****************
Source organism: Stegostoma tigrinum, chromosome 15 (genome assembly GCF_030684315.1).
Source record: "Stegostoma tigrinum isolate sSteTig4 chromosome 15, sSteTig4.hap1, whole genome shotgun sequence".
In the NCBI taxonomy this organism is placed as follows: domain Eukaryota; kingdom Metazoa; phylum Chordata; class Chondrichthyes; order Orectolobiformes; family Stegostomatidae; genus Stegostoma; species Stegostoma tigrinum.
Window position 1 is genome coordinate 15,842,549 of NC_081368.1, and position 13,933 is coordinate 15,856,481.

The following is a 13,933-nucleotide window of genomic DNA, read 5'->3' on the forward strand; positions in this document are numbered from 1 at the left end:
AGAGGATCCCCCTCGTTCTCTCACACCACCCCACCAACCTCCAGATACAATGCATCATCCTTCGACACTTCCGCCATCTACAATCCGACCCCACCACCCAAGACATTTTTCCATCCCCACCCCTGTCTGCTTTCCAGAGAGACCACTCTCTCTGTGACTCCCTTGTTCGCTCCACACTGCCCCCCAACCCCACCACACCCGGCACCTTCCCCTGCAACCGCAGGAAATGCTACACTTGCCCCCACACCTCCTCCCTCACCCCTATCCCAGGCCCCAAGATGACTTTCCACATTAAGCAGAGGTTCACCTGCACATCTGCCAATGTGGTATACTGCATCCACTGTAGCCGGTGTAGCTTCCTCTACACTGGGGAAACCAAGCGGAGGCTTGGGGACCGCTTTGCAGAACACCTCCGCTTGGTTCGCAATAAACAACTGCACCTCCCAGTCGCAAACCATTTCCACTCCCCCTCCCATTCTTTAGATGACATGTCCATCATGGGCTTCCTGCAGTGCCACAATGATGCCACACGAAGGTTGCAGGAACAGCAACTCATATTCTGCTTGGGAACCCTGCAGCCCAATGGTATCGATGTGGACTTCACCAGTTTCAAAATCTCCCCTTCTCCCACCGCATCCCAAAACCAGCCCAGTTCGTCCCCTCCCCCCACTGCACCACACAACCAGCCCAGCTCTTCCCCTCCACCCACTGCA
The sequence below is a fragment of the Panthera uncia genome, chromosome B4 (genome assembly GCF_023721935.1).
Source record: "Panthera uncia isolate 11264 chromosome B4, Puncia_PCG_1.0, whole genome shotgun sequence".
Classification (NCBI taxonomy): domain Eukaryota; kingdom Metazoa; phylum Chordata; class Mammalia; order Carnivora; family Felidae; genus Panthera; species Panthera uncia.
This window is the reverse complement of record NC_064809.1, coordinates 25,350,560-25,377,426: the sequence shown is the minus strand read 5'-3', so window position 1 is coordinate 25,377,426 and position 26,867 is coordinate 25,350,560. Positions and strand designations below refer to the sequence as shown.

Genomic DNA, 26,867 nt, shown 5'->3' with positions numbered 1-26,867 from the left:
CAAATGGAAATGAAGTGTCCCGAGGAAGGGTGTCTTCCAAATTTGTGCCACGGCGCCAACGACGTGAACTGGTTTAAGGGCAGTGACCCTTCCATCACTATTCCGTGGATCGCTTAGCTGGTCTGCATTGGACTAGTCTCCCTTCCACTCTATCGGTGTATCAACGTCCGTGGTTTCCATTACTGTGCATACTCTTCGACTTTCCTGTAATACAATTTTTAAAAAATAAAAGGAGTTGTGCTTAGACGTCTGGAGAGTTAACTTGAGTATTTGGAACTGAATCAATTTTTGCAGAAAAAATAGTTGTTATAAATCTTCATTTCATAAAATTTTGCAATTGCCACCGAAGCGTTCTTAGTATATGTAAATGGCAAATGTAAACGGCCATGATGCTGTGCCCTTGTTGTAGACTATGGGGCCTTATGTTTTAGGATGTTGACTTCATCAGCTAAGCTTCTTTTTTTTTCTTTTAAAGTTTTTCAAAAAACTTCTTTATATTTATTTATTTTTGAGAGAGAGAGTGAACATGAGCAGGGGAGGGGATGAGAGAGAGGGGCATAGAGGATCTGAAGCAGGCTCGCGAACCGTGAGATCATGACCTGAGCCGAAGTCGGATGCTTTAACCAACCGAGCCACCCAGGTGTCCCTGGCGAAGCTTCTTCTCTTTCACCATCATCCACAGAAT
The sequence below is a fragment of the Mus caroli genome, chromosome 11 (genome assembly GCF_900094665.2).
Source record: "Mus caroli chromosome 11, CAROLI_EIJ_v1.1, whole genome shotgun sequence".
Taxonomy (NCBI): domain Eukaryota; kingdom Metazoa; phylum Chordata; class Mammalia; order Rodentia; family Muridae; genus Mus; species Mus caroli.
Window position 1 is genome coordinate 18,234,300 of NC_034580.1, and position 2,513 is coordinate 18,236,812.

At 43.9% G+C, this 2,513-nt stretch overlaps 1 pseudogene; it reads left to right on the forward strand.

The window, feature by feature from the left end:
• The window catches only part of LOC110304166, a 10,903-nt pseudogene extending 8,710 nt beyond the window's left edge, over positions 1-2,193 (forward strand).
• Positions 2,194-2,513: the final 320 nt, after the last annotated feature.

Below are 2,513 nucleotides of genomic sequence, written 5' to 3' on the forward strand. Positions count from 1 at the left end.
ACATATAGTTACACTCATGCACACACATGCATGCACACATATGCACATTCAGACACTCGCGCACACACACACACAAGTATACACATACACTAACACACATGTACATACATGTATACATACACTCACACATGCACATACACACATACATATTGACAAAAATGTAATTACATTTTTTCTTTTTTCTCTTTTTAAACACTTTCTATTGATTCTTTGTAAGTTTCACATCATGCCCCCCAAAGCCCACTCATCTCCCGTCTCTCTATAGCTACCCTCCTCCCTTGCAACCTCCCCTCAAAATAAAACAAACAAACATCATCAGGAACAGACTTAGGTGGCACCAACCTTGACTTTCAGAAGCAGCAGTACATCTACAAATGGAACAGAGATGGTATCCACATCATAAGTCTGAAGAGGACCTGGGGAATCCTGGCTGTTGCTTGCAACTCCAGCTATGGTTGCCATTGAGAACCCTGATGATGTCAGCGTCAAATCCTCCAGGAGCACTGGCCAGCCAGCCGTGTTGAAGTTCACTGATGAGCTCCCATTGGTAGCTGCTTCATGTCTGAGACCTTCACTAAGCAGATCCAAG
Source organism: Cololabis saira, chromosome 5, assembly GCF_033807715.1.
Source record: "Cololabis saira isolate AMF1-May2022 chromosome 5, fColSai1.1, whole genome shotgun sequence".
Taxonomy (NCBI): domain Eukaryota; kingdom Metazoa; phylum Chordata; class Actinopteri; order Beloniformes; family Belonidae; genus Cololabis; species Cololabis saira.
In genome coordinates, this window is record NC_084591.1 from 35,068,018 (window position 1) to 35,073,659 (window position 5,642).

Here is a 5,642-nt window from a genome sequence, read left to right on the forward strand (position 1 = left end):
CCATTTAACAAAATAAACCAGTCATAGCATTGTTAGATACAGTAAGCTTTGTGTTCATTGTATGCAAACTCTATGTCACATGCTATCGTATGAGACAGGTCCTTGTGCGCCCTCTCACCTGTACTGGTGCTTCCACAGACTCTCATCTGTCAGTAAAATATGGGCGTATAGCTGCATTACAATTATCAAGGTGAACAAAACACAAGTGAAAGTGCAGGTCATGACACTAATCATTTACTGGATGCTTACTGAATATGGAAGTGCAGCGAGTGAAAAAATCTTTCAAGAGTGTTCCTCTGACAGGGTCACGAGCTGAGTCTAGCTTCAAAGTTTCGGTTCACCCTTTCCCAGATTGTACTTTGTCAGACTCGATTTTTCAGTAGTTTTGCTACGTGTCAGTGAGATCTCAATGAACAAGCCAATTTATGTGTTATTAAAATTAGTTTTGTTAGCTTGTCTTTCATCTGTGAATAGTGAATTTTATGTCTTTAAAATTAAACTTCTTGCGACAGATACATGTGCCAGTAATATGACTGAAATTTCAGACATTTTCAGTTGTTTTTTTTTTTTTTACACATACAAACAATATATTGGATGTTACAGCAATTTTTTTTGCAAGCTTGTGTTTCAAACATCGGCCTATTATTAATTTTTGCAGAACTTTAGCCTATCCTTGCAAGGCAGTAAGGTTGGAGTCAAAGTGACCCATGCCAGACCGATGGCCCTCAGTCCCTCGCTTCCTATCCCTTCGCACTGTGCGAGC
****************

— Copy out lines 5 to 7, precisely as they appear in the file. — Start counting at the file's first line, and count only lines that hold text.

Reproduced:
The following is a 13,933-nucleotide window of genomic DNA, read 5'->3' on the forward strand; positions in this document are numbered from 1 at the left end:
AGAGGATCCCCCTCGTTCTCTCACACCACCCCACCAACCTCCAGATACAATGCATCATCCTTCGACACTTCCGCCATCTACAATCCGACCCCACCACCCAAGACATTTTTCCATCCCCACCCCTGTCTGCTTTCCAGAGAGACCACTCTCTCTGTGACTCCCTTGTTCGCTCCACACTGCCCCCCAACCCCACCACACCCGGCACCTTCCCCTGCAACCGCAGGAAATGCTACACTTGCCCCCACACCTCCTCCCTCACCCCTATCCCAGGCCCCAAGATGACTTTCCACATTAAGCAGAGGTTCACCTGCACATCTGCCAATGTGGTATACTGCATCCACTGTAGCCGGTGTAGCTTCCTCTACACTGGGGAAACCAAGCGGAGGCTTGGGGACCGCTTTGCAGAACACCTCCGCTTGGTTCGCAATAAACAACTGCACCTCCCAGTCGCAAACCATTTCCACTCCCCCTCCCATTCTTTAGATGACATGTCCATCATGGGCTTCCTGCAGTGCCACAATGATGCCACACGAAGGTTGCAGGAACAGCAACTCATATTCTGCTTGGGAACCCTGCAGCCCAATGGTATCGATGTGGACTTCACCAGTTTCAAAATCTCCCCTTCTCCCACCGCATCCCAAAACCAGCCCAGTTCGTCCCCTCCCCCCACTGCACCACACAACCAGCCCAGCTCTTCCCCTCCACCCACTGCA
The sequence below is a fragment of the Panthera uncia genome, chromosome B4 (genome assembly GCF_023721935.1).